Early morning, hot sun.

This was taken early in the morning in  Lagos , Nigeria. I can already tell it will be extremely hot, sticky, thick air, and even thicker with smells and various odors that come from an overpopulated city with poor sanitation, and water surrounding it that is used to dump all kinds of waste into it.

It is also the Harmattan season when the winds blow the sand from the Sahara to the western part of Africa; Nigeria. The sky is never blue, but hazy and grayish with heat searing through the cloudy cover.


Fishing in the Lagos Lagoon

A very cloudy day during the rainy season.  The fishermen are out in their boats regardless of the rain. For some reason we still love to see the boats and watch the fishing, no matter how many times we have seen it before.  It has to be done everyday, to survive and make a living.fishermen in the fishing village

Gardening – Nigerian Style

Around the corner from our house on the side of the road, a lady named Patience sells handmade pots and Linus the gardener sells plants. In the video, Linus helps get our plants into the pots we just bought. And that is the extent of his job! Everyday as we drive by, both vendors sit there waiting or selling plants/pots to passers by. But there are also hundreds of other vendors who do the same thing – selling lemons in wheelbarrows, or loaves of bread on their head. Also caught in the video is a lady carrying her baby on her back, and the goods she is selling on her head. In many ways thes people live simple lifestyles. Linus, our neighborhood gardener helped us get three new plants to put up onto our balcony with new handmade pots – all for the equivalent of 30 dollars!


The Cane Village

The Cane Village, the place where anyone can get easily obsessed with any kind of basket. Under the highway In Lagos, this little market/village, is where people make and sell baskets for anyone who wants to buy.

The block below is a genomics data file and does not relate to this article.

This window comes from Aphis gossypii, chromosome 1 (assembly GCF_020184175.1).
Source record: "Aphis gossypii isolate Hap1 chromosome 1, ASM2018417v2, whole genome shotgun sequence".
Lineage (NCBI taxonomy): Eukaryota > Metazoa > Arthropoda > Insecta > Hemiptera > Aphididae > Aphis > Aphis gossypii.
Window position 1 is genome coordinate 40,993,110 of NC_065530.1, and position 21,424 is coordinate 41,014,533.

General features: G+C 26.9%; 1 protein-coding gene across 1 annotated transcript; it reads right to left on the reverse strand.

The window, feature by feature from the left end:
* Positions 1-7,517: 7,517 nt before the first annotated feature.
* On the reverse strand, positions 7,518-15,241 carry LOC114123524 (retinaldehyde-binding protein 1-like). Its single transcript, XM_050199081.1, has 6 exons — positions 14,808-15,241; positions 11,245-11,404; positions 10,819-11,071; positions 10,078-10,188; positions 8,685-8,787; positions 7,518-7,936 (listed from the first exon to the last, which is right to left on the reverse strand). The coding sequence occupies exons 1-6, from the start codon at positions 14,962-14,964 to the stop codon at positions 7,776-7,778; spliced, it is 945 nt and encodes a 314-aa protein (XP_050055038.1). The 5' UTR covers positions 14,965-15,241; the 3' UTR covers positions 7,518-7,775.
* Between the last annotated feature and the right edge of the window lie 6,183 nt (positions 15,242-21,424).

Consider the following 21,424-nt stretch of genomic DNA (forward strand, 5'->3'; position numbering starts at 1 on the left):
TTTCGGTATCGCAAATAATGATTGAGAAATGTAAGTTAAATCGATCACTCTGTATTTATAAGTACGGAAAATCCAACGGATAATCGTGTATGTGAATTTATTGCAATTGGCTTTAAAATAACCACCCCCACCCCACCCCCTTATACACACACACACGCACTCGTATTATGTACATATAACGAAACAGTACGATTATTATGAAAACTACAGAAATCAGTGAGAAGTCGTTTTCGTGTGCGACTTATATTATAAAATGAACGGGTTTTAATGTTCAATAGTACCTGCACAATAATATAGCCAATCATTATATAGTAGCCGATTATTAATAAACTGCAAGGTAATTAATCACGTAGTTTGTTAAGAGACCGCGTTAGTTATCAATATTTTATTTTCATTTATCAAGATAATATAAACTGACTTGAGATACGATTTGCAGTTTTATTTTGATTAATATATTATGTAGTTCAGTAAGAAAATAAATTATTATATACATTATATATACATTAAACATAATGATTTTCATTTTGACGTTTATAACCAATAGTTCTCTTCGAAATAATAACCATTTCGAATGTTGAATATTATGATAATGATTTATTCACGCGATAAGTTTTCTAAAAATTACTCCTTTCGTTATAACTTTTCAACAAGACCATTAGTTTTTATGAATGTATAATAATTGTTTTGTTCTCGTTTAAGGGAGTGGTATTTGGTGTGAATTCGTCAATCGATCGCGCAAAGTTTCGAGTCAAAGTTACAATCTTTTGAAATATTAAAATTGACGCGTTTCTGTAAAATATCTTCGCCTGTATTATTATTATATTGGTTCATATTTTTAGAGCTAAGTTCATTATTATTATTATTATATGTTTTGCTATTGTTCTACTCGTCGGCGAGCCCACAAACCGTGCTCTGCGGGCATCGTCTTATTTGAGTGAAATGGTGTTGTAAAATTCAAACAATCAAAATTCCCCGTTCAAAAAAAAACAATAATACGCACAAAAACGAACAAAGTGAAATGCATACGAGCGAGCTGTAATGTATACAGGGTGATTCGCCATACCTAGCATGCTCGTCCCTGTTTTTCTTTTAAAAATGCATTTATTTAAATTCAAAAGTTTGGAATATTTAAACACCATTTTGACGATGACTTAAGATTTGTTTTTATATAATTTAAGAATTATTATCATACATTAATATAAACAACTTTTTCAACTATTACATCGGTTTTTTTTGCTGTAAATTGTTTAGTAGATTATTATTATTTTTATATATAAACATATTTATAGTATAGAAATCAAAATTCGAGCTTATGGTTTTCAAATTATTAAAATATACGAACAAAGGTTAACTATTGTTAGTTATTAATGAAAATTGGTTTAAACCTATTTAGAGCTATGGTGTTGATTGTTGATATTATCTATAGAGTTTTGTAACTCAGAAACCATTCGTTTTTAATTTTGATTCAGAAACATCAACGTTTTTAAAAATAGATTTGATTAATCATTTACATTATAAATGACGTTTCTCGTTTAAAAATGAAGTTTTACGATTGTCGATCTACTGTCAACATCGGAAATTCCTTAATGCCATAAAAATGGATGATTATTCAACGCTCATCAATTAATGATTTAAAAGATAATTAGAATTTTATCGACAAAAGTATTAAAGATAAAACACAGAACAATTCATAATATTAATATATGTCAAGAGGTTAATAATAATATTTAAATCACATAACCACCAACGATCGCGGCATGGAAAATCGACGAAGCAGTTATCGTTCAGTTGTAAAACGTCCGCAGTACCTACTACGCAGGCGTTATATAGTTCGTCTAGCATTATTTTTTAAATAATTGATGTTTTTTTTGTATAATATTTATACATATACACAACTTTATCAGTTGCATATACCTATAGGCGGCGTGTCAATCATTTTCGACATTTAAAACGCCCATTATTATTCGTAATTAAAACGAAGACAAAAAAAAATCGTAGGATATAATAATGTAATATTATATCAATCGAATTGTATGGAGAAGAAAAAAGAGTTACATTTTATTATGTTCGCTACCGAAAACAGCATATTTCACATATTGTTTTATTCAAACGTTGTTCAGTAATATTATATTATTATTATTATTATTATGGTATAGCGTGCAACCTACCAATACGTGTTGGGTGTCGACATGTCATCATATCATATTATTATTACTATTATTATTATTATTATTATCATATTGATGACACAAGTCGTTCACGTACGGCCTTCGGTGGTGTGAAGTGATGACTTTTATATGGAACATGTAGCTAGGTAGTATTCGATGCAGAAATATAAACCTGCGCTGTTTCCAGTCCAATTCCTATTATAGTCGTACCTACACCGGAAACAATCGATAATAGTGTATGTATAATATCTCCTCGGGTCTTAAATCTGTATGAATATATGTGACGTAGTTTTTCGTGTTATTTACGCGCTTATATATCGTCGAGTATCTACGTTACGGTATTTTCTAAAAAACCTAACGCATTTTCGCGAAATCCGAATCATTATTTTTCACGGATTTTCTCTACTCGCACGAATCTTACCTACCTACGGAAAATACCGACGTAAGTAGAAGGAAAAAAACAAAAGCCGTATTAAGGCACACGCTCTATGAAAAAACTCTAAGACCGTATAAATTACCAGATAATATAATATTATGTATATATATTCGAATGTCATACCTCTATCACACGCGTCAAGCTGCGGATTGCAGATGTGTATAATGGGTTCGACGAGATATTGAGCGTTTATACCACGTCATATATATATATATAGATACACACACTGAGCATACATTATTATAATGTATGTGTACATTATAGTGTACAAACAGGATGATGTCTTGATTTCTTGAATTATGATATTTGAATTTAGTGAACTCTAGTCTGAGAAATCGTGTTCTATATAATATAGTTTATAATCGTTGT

When we got to the Cane Village, we entered in and a few pieces of beautiful art were stacked up for people to buy. We saw paintings of warrior princesses, African women, and African men. We then walked by and entered a world of baskets! There were so many, more than anybody could count! We immediately went from side to side examining the baskets and watching how they were made. The workers were weaving the baskets, and chopping up the cane wood.  They would take their frame, made of the cane wood, and then weave the slivers of wood thought the frame, making a beautiful basket.

There were many deliveries being made back and forth. Our guide told us that most of the baskets were being brought to weddings or stores. Trucks would always pass by through the rugged road.  Through all this chaos, there were many children, and chickens:) The Children played with whatever they could find, and seemed as if they had the time of their lives! We spent the morning shopping, and left with many baskets!

This slideshow requires JavaScript.




An Islander’s Livelihood

On the outskirts of the big city Lagos, many islanders live their lives based off and center their future on sand-dredging, partially because there aren’t many other opportunities for work. This involves extracting the sand from the bottom of the lagoon and transfering it into larger, wide-sided boats where it is strained of all the water. The blue boat you see below is one of the boats that strains and carries the sand to the island, which is eventually used to make concrete. These boats actually get filled so much that they often seem on the verge of sinking – the boat sinks about 3 feet into the water as it fills with sand. This can be seen in one photo below where the driver is in the back controlling the motor. Believe it or not, that boat, when not filled with sand, is just as buoyant on the water as the blue boat is. When we would pass by in our ferry, we had to go to a no-wake speed because they would get mad at us and yell across the lagoon if we went any faster, because it would make enough waves that could tip their sand-filled boats. The other boats shown below with large tubes coming out and reaching over the water are the ones that dredge the sand from the bottom and transfer it into the larger boats.

This slideshow requires JavaScript.